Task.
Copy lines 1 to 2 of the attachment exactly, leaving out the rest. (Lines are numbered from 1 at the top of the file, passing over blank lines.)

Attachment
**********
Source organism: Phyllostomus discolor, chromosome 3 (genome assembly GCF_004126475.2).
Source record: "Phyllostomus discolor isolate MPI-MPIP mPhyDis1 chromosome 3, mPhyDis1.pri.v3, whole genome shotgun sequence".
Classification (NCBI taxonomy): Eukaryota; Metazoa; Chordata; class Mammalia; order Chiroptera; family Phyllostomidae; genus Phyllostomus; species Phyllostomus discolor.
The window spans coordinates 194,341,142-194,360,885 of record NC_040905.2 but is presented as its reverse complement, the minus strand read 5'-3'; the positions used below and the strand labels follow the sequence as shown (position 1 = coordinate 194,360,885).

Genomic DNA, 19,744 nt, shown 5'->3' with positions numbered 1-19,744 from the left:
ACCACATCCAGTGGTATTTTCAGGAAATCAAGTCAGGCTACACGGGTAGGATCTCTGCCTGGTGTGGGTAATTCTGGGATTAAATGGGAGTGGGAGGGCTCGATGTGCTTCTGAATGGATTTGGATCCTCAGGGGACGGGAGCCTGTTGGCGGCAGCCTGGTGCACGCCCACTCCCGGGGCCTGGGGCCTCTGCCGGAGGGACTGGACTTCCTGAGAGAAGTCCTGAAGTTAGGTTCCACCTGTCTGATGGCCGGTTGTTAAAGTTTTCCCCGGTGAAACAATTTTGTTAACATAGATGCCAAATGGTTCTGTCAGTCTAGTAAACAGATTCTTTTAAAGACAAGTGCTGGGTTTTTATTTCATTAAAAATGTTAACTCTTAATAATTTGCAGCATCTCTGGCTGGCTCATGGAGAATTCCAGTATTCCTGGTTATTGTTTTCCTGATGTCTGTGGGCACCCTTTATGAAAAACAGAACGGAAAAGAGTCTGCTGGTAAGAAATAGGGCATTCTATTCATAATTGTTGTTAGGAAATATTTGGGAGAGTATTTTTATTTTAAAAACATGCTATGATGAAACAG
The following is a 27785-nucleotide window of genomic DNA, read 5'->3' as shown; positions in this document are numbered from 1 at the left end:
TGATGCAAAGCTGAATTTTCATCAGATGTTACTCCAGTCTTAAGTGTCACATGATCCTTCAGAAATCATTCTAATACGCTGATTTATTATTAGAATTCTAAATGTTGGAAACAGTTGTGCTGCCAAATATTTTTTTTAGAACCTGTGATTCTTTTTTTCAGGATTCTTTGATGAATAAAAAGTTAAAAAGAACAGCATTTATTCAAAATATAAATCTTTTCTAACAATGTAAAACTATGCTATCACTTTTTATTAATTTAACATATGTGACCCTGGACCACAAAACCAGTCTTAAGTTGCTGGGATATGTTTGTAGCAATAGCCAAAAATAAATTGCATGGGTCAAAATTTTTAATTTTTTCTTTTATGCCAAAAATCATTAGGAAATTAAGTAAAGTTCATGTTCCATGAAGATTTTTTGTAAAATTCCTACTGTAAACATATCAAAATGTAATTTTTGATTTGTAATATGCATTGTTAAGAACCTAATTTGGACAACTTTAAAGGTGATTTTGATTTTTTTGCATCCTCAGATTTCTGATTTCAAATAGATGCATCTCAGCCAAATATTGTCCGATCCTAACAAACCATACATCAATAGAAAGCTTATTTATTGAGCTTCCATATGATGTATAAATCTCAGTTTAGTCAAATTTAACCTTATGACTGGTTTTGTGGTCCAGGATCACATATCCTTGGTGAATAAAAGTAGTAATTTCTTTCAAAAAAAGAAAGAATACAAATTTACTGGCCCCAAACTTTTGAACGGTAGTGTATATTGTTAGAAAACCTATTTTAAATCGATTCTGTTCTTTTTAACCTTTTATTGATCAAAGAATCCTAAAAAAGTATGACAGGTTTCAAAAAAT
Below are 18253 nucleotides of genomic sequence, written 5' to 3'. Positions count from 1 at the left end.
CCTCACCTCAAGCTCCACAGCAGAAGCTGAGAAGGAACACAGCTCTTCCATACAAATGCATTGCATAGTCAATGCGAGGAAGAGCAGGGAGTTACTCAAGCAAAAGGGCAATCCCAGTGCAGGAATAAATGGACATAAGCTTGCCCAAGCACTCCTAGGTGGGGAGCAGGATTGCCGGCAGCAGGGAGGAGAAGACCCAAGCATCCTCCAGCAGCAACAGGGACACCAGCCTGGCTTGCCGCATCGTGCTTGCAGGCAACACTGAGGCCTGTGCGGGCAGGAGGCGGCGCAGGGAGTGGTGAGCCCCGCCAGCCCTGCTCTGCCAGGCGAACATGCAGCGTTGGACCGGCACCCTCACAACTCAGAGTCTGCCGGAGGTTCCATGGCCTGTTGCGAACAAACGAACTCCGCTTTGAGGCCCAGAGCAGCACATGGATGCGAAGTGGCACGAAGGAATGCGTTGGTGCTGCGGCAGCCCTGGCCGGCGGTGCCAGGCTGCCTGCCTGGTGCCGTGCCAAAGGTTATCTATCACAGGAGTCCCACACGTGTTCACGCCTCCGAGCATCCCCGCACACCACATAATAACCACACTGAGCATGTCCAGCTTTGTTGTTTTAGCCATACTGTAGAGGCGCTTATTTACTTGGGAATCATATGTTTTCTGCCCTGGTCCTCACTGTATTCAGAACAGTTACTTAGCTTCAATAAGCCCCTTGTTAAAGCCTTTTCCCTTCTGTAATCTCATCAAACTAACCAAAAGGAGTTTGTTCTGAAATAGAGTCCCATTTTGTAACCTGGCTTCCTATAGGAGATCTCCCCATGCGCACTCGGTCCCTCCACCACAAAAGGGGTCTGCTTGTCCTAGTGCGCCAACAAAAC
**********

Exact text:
Source organism: Phyllostomus discolor, chromosome 3 (genome assembly GCF_004126475.2).
Source record: "Phyllostomus discolor isolate MPI-MPIP mPhyDis1 chromosome 3, mPhyDis1.pri.v3, whole genome shotgun sequence".